More On Legal & Compliancefrom The Advisor's Professional Library
- Risk-Based Oversight of Investment Advisors Even if the SEC had a larger budget and more resources, it is doubtful that the Commission would have the resources to regularly examine all RIAs. Therefore, the SEC is likely to continue relying on risk-based oversight to fulfill its mission of protecting investors.
- RIAs and Customer Identification Just as RIAs owe a duty to diligently protect their clients privacy and guard against theft, firms also play a vital role in customer identification. Although RIAs are not subject to an anti-money laundering rule, securities regulators expect advisors to address these issues in their policies and procedures.
The Securities and Exchange Commission announced Friday that the Greenwich, Conn.-based hedge fund advisory firm Level Global Investors has agreed to pay more than $21.5 million to settle charges that its co-founder, who also served as a portfolio manager, and its analyst engaged in repeated insider trading in the securities of Dell and Nvidia Corp.
In January 2012, the SEC filed insider trading charges against Level Global, the firm’s co-founder Anthony Chiasson, the former analyst Spyridon “Sam” Adondakis, and six other defendants, including five investment professionals and the hedge fund advisory firm Diamondback Capital Management.
The SEC’s complaint, filed in federal court in Manhattan, alleged that “Adondakis was a member of a group of closely associated hedge fund analysts who illegally obtained highly sensitive information regarding the financial performance of Dell and Nvidia before this information was made public.”
According to the SEC, the “illegally obtained information involved Dell and Nvidia’s revenues and profit margins and sometimes indicated that the tech companies’ quarterly results would differ significantly from the consensus expectations of Wall Street analysts.”
During 2008 and 2009, Adondakis passed the information on to Chiasson, who used it to execute trades on behalf of hedge funds managed by Level Global, reaping millions of dollars in illegal profits, the SEC says. In 2011, following news reports of the government’s investigation, Level Global, which had once managed as much as $4 billion, announced that it would close its business and begin returning money to its investors. It is presently in the process of winding down its business.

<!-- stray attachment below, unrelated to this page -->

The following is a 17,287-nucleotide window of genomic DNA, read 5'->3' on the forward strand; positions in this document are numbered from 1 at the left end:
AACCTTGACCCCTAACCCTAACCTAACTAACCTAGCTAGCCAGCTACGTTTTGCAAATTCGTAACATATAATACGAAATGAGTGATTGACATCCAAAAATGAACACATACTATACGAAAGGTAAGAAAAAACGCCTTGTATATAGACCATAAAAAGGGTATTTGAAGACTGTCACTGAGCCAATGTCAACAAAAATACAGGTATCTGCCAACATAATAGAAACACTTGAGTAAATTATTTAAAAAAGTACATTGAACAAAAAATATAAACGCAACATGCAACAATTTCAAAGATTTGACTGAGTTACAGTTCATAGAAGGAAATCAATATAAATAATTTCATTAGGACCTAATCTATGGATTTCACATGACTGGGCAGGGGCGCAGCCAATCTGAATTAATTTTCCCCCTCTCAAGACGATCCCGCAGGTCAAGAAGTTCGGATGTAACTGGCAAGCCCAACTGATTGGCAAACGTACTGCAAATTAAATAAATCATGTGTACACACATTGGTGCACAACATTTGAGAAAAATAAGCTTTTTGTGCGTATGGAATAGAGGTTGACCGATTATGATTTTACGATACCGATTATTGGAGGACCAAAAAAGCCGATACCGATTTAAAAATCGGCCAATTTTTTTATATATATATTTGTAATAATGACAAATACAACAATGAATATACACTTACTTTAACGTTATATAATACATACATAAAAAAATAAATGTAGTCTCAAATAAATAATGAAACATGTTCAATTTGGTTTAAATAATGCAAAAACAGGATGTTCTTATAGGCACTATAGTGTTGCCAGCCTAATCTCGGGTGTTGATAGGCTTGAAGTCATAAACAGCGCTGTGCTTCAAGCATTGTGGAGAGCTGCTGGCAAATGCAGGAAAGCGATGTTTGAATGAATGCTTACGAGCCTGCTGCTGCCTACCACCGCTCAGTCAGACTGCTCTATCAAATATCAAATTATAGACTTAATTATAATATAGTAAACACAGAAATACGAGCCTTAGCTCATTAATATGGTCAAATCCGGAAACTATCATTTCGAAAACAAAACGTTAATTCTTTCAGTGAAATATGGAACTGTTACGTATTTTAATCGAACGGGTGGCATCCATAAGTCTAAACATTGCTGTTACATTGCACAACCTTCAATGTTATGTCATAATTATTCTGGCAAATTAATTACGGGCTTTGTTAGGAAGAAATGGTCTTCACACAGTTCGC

“The insider trading at Level Global was hardly an isolated event—it occurred repeatedly, and involved multiple companies and multiple quarterly announcements,” said Sanjay Wadhwa, Senior Associate Director of the SEC’s New York Regional Office. “This settlement serves as another reminder that the SEC will hold hedge fund managers accountable when their employees violate the securities laws.”
The settlement with Level Global, which is subject to court approval, requires the firm to disgorge $10,082,725 in fees that it reaped from the alleged insider-trading scheme, to pay prejudgment interest of $1,348,824, and to pay a penalty of $10,082,725. Level Global neither admitted nor denied the SEC’s allegations.
Level Global has also agreed to the entry of an order permanently enjoining the firm from future violations of Section 10(b) of the Securities Exchange Act of 1934, Rule 10b-5, and Section 17(a) of the Securities Act of 1933.
Adondakis previously pleaded guilty to parallel criminal charges and agreed to a settlement with the SEC in which he admitted liability for insider trading, according to the SEC.
The SEC is continuing to pursue its insider trading claims against the firm’s co-founder Chiasson, who was convicted in December of securities fraud in a parallel criminal proceeding.
The SEC’s investigation is continuing.
Read Diamondback Capital Agrees to Settle SEC Charges on AdvisorOne.